That same 72° F air around the ankles could be moving at 90 fpm or more and would not be felt as a draft. As the air gets cooler, velocities must be reduced to avoid discomfort.

Natural Convection

Usually, air motion in a room results from “natural” conditions. In winter, room air contacts cold glass and cold exterior wall surfaces. This cools the air. Since the cooler air is heavier, it moves down the wall and across the floor.

In summer, the reverse occurs. Room air in contact with the warmer glass and walls is heated and becomes lighter.
This air moves upward and across the ceiling. Lights and appliances can produce their own local air currents as well. Such air motion is referred to as natural convection (air) currents.

While standing in front of that wavy-glass farmhouse window listening to the wind howl and watching the snow flakes swirl, it had not occurred to me why I shivered but it did stick firmly in my memory.

Lessons Learned

In my heating and air conditioning duct designs, it effects where I locate grilles in the floor or ceiling of a room. I locate them in the vicinity of a window whenever possible so the warmest air will be there to offset the radiant glass loss we all experience.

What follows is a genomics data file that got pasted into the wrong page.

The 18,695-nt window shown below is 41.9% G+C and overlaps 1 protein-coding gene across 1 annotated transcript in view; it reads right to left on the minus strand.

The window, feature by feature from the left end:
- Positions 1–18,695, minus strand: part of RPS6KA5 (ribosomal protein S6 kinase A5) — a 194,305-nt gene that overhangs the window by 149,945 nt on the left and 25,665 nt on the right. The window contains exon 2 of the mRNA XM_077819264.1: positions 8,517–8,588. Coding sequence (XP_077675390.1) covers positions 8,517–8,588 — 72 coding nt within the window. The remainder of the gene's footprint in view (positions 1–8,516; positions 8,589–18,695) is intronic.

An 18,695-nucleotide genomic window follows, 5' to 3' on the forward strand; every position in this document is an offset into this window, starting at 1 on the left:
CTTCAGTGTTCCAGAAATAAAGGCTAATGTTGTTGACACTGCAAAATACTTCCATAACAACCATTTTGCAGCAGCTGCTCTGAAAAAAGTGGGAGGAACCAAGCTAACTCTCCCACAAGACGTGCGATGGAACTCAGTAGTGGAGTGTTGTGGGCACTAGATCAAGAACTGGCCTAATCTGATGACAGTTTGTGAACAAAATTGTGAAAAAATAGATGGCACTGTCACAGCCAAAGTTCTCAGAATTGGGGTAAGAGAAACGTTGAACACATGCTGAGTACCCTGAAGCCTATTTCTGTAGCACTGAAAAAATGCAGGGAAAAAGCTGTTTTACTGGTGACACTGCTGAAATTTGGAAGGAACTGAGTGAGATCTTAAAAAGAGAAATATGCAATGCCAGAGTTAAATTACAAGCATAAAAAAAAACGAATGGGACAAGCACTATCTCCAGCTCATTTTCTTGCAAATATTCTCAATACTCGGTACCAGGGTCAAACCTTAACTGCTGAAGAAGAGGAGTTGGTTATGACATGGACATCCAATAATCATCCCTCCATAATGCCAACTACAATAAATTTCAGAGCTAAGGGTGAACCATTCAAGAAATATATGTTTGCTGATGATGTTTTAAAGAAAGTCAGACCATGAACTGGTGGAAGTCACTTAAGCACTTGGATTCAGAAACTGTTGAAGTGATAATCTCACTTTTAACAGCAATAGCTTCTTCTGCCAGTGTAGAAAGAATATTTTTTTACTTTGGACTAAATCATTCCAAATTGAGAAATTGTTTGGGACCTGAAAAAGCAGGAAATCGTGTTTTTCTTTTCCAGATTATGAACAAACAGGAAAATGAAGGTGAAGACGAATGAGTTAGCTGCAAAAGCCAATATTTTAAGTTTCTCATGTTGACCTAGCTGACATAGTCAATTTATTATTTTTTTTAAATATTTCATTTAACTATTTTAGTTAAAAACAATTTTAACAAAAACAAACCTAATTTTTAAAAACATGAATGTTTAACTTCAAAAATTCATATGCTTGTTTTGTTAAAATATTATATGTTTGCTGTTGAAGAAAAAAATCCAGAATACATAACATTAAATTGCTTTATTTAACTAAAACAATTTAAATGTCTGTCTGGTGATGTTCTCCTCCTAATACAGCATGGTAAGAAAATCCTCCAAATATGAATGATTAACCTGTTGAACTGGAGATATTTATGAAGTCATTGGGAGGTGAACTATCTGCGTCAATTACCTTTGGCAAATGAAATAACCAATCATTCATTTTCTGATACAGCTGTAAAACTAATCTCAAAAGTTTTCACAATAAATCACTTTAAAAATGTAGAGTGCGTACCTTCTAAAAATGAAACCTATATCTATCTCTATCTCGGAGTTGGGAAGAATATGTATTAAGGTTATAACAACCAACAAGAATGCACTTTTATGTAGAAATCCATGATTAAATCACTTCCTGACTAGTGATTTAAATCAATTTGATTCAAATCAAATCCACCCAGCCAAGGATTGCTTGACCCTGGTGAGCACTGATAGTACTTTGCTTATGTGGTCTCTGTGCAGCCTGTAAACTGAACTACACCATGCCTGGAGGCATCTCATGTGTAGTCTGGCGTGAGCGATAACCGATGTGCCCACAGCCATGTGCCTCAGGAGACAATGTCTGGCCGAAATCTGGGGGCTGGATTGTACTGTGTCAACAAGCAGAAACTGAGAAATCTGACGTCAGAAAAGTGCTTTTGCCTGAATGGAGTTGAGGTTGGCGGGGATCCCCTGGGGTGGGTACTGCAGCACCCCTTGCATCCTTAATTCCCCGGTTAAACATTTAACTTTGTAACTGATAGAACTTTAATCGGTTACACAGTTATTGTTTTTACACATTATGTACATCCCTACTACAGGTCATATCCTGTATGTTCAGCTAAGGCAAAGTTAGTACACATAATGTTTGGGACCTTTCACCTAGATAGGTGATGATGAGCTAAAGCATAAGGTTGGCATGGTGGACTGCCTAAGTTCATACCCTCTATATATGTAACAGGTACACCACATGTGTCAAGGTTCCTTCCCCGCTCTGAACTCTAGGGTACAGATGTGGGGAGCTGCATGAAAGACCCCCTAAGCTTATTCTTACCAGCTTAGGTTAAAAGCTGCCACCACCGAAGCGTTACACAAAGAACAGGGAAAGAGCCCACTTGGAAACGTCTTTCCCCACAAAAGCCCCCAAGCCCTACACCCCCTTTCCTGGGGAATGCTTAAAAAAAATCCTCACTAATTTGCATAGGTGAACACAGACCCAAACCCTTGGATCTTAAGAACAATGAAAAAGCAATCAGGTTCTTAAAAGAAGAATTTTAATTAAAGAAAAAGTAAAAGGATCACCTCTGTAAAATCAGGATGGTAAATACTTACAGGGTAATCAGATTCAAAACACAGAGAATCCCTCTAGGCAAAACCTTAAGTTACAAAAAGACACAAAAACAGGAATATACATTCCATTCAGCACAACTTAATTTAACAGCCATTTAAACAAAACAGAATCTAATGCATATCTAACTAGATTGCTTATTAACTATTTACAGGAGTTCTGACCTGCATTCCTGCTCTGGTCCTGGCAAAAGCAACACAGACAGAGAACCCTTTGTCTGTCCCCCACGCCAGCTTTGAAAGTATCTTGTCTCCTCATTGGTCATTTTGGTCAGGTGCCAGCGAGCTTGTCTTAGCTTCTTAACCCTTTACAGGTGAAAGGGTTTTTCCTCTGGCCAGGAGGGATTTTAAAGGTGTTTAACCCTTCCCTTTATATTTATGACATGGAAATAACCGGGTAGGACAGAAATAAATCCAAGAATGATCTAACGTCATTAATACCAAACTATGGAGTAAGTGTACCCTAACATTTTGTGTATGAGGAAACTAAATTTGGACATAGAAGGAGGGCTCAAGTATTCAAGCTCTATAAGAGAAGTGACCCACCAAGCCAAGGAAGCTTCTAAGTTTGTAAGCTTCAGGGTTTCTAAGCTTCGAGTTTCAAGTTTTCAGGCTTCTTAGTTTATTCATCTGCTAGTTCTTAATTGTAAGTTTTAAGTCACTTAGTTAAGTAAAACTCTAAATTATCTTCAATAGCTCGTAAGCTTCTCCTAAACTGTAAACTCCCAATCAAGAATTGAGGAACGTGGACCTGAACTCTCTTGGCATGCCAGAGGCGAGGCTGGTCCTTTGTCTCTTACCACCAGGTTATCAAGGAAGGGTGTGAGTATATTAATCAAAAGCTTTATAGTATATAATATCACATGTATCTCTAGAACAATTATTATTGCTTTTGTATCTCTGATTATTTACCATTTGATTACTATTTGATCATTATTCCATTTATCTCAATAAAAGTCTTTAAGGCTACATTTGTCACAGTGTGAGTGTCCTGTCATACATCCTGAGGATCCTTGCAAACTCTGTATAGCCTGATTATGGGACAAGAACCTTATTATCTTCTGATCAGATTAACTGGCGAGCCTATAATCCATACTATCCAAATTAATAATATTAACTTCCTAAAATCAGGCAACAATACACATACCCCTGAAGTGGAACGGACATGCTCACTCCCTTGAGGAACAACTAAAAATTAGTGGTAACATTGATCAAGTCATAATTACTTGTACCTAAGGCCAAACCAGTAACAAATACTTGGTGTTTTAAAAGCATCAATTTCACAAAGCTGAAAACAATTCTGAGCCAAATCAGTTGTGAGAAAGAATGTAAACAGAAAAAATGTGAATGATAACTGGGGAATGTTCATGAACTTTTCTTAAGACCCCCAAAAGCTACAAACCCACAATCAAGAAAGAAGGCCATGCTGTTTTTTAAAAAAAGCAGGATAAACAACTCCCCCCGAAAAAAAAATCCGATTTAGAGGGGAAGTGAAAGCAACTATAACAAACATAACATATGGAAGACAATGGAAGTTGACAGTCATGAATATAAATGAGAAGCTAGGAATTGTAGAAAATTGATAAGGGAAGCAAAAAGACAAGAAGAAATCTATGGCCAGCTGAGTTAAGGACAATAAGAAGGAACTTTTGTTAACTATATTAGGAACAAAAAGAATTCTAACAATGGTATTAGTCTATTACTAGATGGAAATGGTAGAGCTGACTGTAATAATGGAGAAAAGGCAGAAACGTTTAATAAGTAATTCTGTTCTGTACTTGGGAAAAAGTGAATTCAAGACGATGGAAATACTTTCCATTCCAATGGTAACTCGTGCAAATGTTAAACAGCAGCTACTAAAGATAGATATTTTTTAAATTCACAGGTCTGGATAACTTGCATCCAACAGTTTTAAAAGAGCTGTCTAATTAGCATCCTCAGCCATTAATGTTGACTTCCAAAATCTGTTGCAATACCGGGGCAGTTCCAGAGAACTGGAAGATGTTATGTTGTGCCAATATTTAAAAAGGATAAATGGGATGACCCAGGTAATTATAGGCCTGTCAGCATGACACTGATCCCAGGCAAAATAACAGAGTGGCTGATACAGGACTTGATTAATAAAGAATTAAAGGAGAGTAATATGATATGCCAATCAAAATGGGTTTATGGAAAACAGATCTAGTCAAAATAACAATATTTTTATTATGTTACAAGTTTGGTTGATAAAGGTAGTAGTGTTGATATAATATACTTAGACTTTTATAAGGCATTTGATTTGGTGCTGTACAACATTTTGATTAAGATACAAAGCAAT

It effects my passion for well-insulated walls and warm floors. It also effects my efforts to convince home owners and architects to use the best glass possible in their window choices.

Radiant loss seems to be little understood in our business, but as you can see, it needs to be at the forefront of our understanding in order to provide our clients with cozy comfort!

Paul Wieboldt is president of Tradewinds Appropriate Technologies, Waco, TX. He has done most things when it comes to home remodeling and construction. He also started a private school, worked for a curriculum developer, and fell in love with teaching. In the mid-1980s he moved to Texas and began his career in HVAC. Several years later, he discovered NCI and was able to combine his experiences into a teaching focused on environmental comfort and health. Contact Paul for more information at